7. Adjust Your Tax Withholdings

It might feel good to get a huge tax refund check in the spring. But you could be doing yourself a disservice by paying more taxes than you need to each pay period. If your net worth needs a boost, changing the number of allowances you're claiming can put a little extra money in your pocket to put towards other things (retirement, paying down your mortgage, etc.).

To adjust the amount of tax that's being withheld from your paychecks, you'll need to fill out another W-4 form. The more allowances you claim, the less income tax you'll have withdrawn from your pay. So if you're single and you only have one job and zero dependents, claiming two allowances instead of one will increase your take-home pay. Just be sure not to claim too many allowances, or you could end up owing the IRS some money come tax time.

Related Article: A Guide to Filling out Your W-4 Form

Related: The 15 best cities for saving money


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The 15 Best Cities for Saving Money (Unlisted)
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Top 7 ways to boost your net worth

15. Garland, Texas

  • Population: 235,501
  • Median income: $51,997
  • Unemployment rate: 3.7%
  • Median home listing price: $160,000
  • Median monthly rent: $1,350
  • Average gas price: $1.678
  • Average cost of groceries: $36.77
  • Sales tax: 8.25%

This suburb of Dallas is more affordable than its much larger neighbor, which is in the No. 49 spot in this ranking. Although the median income in Garland is slightly below the national median income of $53,482, housing costs are relatively low. Plus, Texas is one of seven states that doesn’t have an income tax, so residents can keep more of their paycheck and stash it in a savings account.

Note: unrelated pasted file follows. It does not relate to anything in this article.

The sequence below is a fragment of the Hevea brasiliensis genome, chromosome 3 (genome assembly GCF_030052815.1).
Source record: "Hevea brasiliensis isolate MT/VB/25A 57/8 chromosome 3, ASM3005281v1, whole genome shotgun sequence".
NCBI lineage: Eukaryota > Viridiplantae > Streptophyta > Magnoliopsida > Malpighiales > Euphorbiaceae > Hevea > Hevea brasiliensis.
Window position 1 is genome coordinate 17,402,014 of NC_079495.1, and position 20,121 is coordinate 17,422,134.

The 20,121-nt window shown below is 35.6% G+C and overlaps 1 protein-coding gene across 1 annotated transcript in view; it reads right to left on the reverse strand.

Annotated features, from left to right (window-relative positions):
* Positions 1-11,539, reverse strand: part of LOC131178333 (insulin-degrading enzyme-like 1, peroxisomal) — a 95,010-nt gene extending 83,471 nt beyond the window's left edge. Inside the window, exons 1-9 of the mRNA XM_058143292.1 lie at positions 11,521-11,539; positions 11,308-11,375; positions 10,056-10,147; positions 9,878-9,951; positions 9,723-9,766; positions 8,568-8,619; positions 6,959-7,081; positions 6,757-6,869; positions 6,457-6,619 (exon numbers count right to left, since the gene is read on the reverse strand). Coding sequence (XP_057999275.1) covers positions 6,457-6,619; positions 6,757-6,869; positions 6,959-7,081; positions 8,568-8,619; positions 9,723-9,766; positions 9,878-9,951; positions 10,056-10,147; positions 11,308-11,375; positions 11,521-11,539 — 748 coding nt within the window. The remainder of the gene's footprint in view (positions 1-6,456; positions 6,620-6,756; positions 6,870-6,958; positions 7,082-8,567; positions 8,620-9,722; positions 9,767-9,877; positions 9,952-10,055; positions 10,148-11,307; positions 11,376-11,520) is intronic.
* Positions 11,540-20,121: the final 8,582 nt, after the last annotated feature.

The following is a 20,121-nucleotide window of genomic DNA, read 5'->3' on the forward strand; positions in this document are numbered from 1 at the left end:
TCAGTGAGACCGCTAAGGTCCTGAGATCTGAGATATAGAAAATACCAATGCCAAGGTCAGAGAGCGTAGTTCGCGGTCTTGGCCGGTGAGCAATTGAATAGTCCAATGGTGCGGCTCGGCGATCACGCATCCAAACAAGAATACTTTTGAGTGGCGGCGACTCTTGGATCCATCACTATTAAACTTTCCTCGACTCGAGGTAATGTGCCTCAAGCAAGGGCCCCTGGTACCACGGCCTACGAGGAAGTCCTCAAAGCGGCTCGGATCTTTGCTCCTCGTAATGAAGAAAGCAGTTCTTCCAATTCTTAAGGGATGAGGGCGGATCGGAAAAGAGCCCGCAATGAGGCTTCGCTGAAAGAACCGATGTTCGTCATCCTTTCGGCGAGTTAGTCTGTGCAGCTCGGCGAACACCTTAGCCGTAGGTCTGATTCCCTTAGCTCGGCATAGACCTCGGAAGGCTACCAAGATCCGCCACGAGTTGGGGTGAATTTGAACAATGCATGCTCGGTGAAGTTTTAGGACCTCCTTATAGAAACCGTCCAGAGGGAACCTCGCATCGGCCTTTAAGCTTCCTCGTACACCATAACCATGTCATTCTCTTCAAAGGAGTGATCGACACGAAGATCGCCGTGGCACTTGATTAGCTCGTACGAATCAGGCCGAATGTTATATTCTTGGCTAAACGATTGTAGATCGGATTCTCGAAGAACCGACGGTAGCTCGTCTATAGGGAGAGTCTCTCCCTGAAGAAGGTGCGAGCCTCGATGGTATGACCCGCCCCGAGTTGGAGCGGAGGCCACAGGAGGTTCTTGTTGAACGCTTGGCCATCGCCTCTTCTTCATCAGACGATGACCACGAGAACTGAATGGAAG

Photo credit: Andrei Tudoran/Shutterstock.com

14. Colorado Springs, Colo.

  • Population: 445,830
  • Median income: $54,228
  • Unemployment rate: 4%
  • Median home listing price: $269,900
  • Median monthly rent: $1,325
  • Average gas price: $1.704
  • Average cost of groceries: $29.41
  • Sales tax: 7.63%

Colorado Springs ranks as one of the best places for outdoor lovers, but it’s also a great place for savers. Just 60 miles south of Denver, Colorado Springs offers a more affordable alternative to Colorado’s capital, which is 69th on GOBankingRates' list of the best places for saving money. The median home list price and median rent in Denver are more than 35 percent higher than in Colorado Springs. That means residents of Colorado Springs have more room in their budgets to save.

Photo credit: photo.ua/Shutterstock.com

13. Oklahoma Cita, Okla.

  • Population: 620,602
  • Median income: $47,004
  • Unemployment rate: 3.3%
  • Median home listing price: $195,000
  • Median monthly rent: $1,195
  • Average gas price: $1.687
  • Average cost of groceries: $33.99
  • Sales tax: 8.38%

Even though Oklahoma City is the largest city in Oklahoma — and the capital — it doesn’t have a big-city price tag. Relatively low housing, gas and grocery costs leave residents more room in their budgets to save.

Photo credit: Henryk Sadura/Shutterstock.com

12. Austin, Texas

  • Population: 912,791
  • Median income: $55,216
  • Unemployment rate: 3.1%
  • Median home listing price: $359,000
  • Median monthly rent: $1,480
  • Average gas price: $1.557
  • Average cost of groceries: $30.91
  • Sales tax: 8.25%

The capital of Texas is known for its live music scene, trendsetting restaurants and South by Southwest festival. But Austin isn’t just a place for music lovers, foodies and techies — it’s a great place for savers. Gas and grocery costs are low, and housing costs are manageable in a city with a median income that tops the national median income.

Photo credit: iStock.com/David Sucsy

11. Arlington, Texas